In New England, the term "dog days of summer" refers to the hot, hazy and humid days we typically have between the Fourth of July and Labor Day. (Yes, it’s hotter, hazier and more humid elsewhere, but we often get all three at once. Plus, let’s face it, we wouldn’t be New Englanders if we weren’t complaining incessantly about the weather.)
For many, these conditions coincide with fall race training plans -- and, not coincidentally, a spike in half-full but fully nasty loads of laundry, electrolyte consumption and smothered hot dogs eaten with absolutely no guilt whatsoever.
That’s the glorified part of summer running. The tough part is getting out there in the first place. But I’m getting better.
I like cold weather running. (When cold weather returns, I’ll explain why. To do so now would just be mean.) I hate hot weather, period, whether I’m running, walking, doing yard work, or sitting two feet in front of a window air conditioner. Once I start to sweat, I can’t stop. It’s so bad that my friends, God bless them, know better than to plan events that involve long hours in the hot sun.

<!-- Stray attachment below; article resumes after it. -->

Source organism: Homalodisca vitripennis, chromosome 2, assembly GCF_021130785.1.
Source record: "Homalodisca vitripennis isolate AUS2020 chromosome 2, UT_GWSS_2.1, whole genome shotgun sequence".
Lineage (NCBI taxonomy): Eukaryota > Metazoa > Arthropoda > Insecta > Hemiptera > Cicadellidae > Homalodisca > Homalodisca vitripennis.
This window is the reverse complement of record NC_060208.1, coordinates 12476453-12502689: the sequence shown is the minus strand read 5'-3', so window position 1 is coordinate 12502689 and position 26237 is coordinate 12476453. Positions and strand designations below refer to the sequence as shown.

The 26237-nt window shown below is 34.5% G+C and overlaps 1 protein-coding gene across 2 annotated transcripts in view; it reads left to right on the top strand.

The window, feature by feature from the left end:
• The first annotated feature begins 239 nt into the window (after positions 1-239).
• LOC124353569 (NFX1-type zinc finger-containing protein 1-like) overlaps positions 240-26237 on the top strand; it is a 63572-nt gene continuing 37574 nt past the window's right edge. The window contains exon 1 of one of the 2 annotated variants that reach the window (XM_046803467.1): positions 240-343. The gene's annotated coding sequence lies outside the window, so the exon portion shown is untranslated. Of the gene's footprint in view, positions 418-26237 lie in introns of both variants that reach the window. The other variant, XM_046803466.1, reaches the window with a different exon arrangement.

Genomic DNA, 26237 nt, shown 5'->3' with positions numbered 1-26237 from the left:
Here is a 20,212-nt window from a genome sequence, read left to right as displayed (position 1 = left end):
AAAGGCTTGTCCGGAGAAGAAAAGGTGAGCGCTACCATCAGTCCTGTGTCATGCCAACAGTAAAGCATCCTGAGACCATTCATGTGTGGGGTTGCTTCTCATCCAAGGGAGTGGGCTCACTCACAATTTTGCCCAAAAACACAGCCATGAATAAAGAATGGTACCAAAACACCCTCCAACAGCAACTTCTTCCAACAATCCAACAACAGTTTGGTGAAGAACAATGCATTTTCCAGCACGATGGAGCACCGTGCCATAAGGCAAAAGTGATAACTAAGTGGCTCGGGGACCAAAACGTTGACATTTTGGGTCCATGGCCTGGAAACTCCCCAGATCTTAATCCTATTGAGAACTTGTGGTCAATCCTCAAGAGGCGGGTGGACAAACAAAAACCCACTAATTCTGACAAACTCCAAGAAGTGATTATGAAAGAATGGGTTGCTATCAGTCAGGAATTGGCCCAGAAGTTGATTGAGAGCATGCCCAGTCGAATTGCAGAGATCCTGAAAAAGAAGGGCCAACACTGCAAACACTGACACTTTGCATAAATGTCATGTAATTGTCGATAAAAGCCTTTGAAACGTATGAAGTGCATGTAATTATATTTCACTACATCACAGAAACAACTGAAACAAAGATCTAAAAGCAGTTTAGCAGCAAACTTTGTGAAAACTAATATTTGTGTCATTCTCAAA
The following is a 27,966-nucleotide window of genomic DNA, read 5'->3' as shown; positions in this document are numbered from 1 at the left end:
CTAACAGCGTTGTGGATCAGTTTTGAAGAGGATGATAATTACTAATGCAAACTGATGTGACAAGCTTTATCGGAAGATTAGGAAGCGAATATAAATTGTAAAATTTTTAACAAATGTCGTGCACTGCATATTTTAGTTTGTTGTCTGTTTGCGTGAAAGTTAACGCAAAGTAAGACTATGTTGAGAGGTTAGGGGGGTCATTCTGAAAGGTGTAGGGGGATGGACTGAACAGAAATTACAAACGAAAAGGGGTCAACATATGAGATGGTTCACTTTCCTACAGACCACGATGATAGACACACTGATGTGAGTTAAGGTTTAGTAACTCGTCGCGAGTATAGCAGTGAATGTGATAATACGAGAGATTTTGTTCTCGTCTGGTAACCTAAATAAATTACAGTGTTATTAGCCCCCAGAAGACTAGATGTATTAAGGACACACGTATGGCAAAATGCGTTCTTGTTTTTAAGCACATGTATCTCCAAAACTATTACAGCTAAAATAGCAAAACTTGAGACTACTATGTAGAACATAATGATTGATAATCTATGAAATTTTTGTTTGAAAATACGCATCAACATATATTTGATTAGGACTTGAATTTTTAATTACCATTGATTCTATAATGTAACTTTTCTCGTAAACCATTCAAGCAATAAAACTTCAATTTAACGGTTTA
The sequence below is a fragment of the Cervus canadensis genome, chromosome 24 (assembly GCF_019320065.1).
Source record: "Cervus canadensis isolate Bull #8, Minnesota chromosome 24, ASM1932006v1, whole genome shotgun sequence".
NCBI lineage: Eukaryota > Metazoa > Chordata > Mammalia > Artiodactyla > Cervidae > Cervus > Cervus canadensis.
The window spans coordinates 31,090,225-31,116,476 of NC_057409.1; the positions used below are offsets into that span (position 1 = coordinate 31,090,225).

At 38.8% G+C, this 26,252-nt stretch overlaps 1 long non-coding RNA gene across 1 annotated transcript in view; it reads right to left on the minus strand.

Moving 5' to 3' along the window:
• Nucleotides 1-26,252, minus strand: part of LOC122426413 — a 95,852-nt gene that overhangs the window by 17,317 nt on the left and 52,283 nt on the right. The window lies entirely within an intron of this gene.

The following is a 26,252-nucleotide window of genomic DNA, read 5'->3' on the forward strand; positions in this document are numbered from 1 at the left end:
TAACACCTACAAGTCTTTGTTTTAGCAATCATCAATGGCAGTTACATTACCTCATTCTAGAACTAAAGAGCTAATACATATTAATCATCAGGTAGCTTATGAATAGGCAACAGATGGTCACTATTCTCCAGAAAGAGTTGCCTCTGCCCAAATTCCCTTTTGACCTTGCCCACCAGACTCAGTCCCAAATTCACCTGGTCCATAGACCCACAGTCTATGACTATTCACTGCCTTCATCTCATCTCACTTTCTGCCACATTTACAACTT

I hate hot weather, but I like running fast. And, as more than one person on Twitter has put it, “Suffer in the summer, fly in the fall.” Work your way through tough conditions in July and August, the saying goes, and your autumn race will seem like a walk in the park.
So I've been taking my own hot weather running advice while, at the same time, slowly overcoming my fear of the sun when it makes sense to do so. (I've found, surprisingly, that track workouts are good candidates for warm weather runs, thanks to the frequent breaks.) Each run, in turn, gets a little bit easier, and the heat affects me a bit less.
You know what? Running in the heat ain't so bad. And if it'll help me fly in the fall, even better.